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Resource Summary: This page explains prepositions and their uses. It also addresses common errors in preposition use.
Last Updated: 03/22/11
A preposition is a word that shows a relationship between nouns and pronouns in a sentence. Prepositions can demonstrate direction, time, place, and exclusion.
Some common prepositions are in, on, to, of, from, and with. Combining words with a preposition creates a prepositional phrase. The words that follow these prepositions are often called the objects of the preposition.
Example: We are going to Japan.
To is directional; the object of the preposition is Japan.
Example: The mother has not seen her son since December.
Since indicates time; December is the object of the preposition.
Example: My kite is on the roof.
On indicates location; the roof is the object of the preposition.
Example: I would like my sandwich without bacon.
Without indicates exclusion; bacon is the object of the preposition.
Ending a Sentence with a Preposition
It is generally a good idea to avoid ending a sentence with a preposition, in order to maintain scholarly voice.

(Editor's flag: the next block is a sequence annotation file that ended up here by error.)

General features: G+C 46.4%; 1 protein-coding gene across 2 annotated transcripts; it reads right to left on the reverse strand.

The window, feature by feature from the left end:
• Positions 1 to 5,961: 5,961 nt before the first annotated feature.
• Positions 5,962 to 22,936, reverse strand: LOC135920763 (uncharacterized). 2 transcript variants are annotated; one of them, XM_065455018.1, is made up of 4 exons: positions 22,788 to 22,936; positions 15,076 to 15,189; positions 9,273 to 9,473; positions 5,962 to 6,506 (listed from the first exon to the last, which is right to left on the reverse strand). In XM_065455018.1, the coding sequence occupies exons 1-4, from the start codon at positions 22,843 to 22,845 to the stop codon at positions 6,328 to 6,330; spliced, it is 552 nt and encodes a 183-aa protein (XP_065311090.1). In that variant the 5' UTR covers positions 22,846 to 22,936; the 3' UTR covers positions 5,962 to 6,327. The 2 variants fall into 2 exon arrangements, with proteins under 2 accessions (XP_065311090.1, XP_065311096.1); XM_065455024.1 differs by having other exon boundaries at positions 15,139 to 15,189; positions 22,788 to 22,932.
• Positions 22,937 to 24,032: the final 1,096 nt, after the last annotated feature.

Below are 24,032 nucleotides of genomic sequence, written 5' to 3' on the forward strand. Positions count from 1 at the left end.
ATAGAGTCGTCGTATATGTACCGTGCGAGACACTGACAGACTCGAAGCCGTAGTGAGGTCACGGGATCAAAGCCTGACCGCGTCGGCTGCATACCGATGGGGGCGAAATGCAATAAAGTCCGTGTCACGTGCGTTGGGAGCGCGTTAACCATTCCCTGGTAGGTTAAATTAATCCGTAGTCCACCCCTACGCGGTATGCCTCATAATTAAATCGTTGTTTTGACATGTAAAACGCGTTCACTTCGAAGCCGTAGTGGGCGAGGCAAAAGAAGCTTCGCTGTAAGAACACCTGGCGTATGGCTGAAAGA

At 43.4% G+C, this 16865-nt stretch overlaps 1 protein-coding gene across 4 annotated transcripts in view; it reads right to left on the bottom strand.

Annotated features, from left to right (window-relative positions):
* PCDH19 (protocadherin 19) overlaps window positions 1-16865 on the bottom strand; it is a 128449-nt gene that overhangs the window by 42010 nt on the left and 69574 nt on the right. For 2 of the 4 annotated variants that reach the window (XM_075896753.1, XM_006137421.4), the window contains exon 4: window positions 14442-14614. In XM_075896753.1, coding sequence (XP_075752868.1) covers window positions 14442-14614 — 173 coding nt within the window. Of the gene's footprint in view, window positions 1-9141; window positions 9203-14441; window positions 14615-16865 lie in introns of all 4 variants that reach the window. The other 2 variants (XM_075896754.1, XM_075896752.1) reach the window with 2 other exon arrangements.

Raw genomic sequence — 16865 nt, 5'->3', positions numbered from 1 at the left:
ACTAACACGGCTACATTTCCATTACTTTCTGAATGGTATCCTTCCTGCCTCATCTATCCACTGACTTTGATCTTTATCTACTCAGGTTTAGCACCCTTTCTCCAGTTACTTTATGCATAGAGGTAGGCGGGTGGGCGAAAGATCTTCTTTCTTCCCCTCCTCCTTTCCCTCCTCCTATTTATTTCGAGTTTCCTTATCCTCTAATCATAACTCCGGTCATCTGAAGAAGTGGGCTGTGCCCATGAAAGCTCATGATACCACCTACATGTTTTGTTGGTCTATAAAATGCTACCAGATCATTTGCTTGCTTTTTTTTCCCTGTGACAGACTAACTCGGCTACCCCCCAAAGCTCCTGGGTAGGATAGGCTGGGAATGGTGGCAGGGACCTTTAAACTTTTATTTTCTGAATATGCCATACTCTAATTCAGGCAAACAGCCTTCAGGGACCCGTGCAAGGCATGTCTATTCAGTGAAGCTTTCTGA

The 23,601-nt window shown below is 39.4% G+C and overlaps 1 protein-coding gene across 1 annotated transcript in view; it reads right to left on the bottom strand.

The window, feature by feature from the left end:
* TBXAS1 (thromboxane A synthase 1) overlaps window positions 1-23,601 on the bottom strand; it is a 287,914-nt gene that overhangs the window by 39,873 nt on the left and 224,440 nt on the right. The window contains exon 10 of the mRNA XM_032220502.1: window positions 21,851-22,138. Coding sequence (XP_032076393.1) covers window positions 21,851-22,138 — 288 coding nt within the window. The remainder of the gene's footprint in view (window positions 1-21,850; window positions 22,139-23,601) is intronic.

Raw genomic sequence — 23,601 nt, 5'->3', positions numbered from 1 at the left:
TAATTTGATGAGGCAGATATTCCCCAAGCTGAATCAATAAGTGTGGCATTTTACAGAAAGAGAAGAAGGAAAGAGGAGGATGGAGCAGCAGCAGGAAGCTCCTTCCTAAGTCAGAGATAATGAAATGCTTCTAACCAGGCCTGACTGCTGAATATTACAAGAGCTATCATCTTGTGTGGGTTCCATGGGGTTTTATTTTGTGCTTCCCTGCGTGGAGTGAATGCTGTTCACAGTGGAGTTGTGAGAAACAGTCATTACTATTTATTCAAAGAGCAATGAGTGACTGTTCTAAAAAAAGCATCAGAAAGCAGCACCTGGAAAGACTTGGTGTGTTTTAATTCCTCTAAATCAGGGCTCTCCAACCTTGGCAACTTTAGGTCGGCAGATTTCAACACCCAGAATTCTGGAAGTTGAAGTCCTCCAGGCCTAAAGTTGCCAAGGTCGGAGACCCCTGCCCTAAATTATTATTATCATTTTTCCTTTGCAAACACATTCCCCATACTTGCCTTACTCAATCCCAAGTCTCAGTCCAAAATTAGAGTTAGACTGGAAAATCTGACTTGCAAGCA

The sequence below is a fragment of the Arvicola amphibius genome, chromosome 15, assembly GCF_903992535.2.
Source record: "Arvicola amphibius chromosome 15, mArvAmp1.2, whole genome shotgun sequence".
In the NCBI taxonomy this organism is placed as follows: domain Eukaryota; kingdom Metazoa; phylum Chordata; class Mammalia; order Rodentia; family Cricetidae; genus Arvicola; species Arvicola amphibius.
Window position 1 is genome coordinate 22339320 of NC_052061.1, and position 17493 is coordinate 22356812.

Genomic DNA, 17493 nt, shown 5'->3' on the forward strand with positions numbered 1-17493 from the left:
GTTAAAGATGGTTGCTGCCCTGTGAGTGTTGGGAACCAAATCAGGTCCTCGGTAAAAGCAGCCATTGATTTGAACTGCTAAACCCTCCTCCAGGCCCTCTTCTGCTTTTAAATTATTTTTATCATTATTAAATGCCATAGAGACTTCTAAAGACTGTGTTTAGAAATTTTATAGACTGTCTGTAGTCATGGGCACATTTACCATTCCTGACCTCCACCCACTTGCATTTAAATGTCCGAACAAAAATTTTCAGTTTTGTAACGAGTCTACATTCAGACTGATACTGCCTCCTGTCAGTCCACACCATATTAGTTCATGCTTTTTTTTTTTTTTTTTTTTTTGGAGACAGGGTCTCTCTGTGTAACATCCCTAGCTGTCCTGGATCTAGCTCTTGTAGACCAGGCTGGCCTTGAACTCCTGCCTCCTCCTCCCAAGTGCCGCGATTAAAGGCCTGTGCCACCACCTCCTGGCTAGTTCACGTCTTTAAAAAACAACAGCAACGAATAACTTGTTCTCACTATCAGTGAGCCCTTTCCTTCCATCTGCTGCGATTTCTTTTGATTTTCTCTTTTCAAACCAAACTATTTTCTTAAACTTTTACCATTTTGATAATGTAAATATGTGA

Incorrect: My research will focus on the community the students lived in.
Correct: My research will focus on the community in which the students lived.
It is also a good idea to avoid multiple or otherwise unnecessary prepositions, when possible:
Incorrect: I am basing my argument off of my research.
Correct: I am basing my argument on my research
Incorrect: Where are the plates at?
Correct: Where are the plates?
Finally, just like with pronouns, too many prepositional phrases can create ambiguity in a sentence:
Example: The author chose the mixed-method design to explain that the purpose of the study was to explore the leadership qualities of the principals in the schools as a means to gauge teacher satisfaction in the first year of teaching.
This type of sentence could be shortened and condensed to minimize the prepositional phrases and bring clarity to the writer's intent:
Example: The author chose the mixed-method design to explore the principals' leadership qualities and their impact on first-year teachers' satisfaction.